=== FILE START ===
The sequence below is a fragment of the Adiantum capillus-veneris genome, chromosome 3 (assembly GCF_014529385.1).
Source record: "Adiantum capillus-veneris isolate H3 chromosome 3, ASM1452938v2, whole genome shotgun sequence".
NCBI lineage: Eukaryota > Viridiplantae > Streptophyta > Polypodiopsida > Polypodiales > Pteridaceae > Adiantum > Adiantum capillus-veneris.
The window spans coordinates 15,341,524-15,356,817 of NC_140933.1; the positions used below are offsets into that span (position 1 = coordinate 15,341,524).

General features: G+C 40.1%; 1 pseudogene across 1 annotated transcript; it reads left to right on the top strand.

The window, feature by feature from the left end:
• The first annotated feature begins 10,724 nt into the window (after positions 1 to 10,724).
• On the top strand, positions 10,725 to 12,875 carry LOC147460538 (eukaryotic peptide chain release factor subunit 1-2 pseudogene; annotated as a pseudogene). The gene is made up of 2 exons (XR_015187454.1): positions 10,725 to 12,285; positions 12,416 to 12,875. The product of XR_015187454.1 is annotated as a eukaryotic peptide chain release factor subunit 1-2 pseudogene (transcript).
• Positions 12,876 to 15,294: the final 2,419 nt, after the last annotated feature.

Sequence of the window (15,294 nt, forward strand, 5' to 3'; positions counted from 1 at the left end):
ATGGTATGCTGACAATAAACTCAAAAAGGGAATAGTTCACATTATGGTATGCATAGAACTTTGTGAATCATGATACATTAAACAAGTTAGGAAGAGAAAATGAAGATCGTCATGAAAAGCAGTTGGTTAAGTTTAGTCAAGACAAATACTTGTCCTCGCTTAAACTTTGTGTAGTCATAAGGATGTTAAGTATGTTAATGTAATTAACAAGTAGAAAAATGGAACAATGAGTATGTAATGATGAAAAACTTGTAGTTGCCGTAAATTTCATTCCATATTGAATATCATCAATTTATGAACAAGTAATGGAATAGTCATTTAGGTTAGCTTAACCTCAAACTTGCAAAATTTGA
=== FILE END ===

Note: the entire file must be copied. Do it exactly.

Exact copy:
The sequence below is a fragment of the Adiantum capillus-veneris genome, chromosome 3 (assembly GCF_014529385.1).
Source record: "Adiantum capillus-veneris isolate H3 chromosome 3, ASM1452938v2, whole genome shotgun sequence".
NCBI lineage: Eukaryota > Viridiplantae > Streptophyta > Polypodiopsida > Polypodiales > Pteridaceae > Adiantum > Adiantum capillus-veneris.
The window spans coordinates 15,341,524-15,356,817 of NC_140933.1; the positions used below are offsets into that span (position 1 = coordinate 15,341,524).

General features: G+C 40.1%; 1 pseudogene across 1 annotated transcript; it reads left to right on the top strand.

The window, feature by feature from the left end:
• The first annotated feature begins 10,724 nt into the window (after positions 1 to 10,724).
• On the top strand, positions 10,725 to 12,875 carry LOC147460538 (eukaryotic peptide chain release factor subunit 1-2 pseudogene; annotated as a pseudogene). The gene is made up of 2 exons (XR_015187454.1): positions 10,725 to 12,285; positions 12,416 to 12,875. The product of XR_015187454.1 is annotated as a eukaryotic peptide chain release factor subunit 1-2 pseudogene (transcript).
• Positions 12,876 to 15,294: the final 2,419 nt, after the last annotated feature.

Sequence of the window (15,294 nt, forward strand, 5' to 3'; positions counted from 1 at the left end):
ATGGTATGCTGACAATAAACTCAAAAAGGGAATAGTTCACATTATGGTATGCATAGAACTTTGTGAATCATGATACATTAAACAAGTTAGGAAGAGAAAATGAAGATCGTCATGAAAAGCAGTTGGTTAAGTTTAGTCAAGACAAATACTTGTCCTCGCTTAAACTTTGTGTAGTCATAAGGATGTTAAGTATGTTAATGTAATTAACAAGTAGAAAAATGGAACAATGAGTATGTAATGATGAAAAACTTGTAGTTGCCGTAAATTTCATTCCATATTGAATATCATCAATTTATGAACAAGTAATGGAATAGTCATTTAGGTTAGCTTAACCTCAAACTTGCAAAATTTGA